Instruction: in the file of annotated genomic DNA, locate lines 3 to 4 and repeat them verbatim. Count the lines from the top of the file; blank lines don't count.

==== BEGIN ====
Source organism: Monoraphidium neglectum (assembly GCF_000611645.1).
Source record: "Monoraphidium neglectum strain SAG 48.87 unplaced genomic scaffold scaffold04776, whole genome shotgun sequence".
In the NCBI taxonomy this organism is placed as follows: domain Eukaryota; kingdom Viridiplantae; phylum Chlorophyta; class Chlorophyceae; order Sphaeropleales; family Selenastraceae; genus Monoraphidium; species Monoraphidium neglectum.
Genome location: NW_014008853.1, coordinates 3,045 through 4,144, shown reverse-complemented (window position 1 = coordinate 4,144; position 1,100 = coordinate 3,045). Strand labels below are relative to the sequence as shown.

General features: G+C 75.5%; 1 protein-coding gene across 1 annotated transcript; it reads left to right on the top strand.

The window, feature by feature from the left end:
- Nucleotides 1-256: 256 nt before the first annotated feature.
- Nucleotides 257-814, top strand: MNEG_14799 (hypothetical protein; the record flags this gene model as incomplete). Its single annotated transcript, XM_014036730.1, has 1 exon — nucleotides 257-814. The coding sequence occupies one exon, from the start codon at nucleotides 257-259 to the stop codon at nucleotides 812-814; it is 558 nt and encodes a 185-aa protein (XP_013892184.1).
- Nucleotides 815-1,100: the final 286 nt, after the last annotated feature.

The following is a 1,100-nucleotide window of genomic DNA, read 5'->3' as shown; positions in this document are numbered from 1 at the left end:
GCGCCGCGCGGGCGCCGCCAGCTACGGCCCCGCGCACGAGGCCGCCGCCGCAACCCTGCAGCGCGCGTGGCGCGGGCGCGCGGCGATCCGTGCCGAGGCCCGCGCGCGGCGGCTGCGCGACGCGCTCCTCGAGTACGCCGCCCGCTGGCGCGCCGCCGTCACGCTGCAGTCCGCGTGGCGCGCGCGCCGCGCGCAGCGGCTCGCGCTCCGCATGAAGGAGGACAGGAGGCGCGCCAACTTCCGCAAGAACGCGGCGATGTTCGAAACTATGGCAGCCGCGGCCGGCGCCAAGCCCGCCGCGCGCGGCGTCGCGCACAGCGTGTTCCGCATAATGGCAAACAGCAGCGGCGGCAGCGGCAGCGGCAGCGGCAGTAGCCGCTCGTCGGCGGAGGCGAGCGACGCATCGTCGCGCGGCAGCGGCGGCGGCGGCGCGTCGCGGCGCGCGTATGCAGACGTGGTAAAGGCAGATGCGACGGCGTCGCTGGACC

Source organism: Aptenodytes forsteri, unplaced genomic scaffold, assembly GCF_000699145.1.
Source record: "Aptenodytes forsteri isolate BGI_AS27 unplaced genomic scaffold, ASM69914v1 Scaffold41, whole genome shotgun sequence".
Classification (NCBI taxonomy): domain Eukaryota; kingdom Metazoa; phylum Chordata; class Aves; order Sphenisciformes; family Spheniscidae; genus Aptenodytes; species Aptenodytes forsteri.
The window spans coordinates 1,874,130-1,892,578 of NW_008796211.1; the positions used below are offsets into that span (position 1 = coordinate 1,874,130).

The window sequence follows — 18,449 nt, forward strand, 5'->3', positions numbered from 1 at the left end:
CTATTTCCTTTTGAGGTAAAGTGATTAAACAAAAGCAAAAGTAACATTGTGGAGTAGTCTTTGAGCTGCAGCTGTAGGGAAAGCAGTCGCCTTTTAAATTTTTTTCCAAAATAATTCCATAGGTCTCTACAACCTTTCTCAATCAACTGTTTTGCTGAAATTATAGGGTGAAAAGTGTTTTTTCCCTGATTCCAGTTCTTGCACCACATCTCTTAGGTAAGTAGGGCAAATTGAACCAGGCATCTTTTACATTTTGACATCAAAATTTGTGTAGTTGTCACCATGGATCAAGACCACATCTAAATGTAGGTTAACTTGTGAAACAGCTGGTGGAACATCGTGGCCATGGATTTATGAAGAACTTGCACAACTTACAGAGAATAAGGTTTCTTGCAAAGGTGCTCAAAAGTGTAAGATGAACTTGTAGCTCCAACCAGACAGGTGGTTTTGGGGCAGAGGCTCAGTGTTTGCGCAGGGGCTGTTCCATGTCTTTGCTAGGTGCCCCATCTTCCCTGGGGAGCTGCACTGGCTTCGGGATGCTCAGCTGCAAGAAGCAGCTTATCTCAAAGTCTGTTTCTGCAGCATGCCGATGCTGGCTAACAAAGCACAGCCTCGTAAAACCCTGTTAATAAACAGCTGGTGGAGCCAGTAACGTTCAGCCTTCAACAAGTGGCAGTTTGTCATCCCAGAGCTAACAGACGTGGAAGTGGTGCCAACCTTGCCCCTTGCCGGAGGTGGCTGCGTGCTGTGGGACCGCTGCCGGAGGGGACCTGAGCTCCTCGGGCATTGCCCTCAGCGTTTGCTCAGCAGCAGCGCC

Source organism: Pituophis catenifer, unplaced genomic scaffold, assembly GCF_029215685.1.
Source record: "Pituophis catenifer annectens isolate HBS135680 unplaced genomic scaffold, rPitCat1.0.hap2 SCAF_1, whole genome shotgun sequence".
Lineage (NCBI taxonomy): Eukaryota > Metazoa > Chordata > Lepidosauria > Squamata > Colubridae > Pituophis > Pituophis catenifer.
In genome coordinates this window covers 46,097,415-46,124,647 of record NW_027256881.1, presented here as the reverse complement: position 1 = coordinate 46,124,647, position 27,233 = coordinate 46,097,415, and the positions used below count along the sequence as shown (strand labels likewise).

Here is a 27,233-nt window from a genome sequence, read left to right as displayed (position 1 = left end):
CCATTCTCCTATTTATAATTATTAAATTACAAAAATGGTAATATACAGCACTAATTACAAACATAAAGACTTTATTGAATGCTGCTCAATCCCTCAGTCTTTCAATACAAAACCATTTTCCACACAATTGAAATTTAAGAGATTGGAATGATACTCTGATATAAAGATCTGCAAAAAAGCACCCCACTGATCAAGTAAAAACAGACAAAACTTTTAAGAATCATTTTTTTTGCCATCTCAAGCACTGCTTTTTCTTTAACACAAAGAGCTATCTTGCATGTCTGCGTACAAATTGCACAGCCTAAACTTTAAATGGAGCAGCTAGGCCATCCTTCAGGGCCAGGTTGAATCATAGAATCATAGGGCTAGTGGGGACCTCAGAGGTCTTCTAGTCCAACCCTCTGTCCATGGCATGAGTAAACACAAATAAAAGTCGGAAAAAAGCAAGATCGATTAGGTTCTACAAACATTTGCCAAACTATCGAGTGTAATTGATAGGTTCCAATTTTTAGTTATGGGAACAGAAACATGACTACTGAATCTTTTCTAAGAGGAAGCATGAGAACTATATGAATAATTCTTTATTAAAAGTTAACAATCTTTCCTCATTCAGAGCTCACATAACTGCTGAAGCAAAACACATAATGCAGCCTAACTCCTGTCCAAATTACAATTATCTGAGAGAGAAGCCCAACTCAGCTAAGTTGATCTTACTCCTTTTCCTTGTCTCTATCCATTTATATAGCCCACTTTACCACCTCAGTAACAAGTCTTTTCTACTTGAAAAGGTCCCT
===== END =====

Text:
In the NCBI taxonomy this organism is placed as follows: domain Eukaryota; kingdom Viridiplantae; phylum Chlorophyta; class Chlorophyceae; order Sphaeropleales; family Selenastraceae; genus Monoraphidium; species Monoraphidium neglectum.
Genome location: NW_014008853.1, coordinates 3,045 through 4,144, shown reverse-complemented (window position 1 = coordinate 4,144; position 1,100 = coordinate 3,045). Strand labels below are relative to the sequence as shown.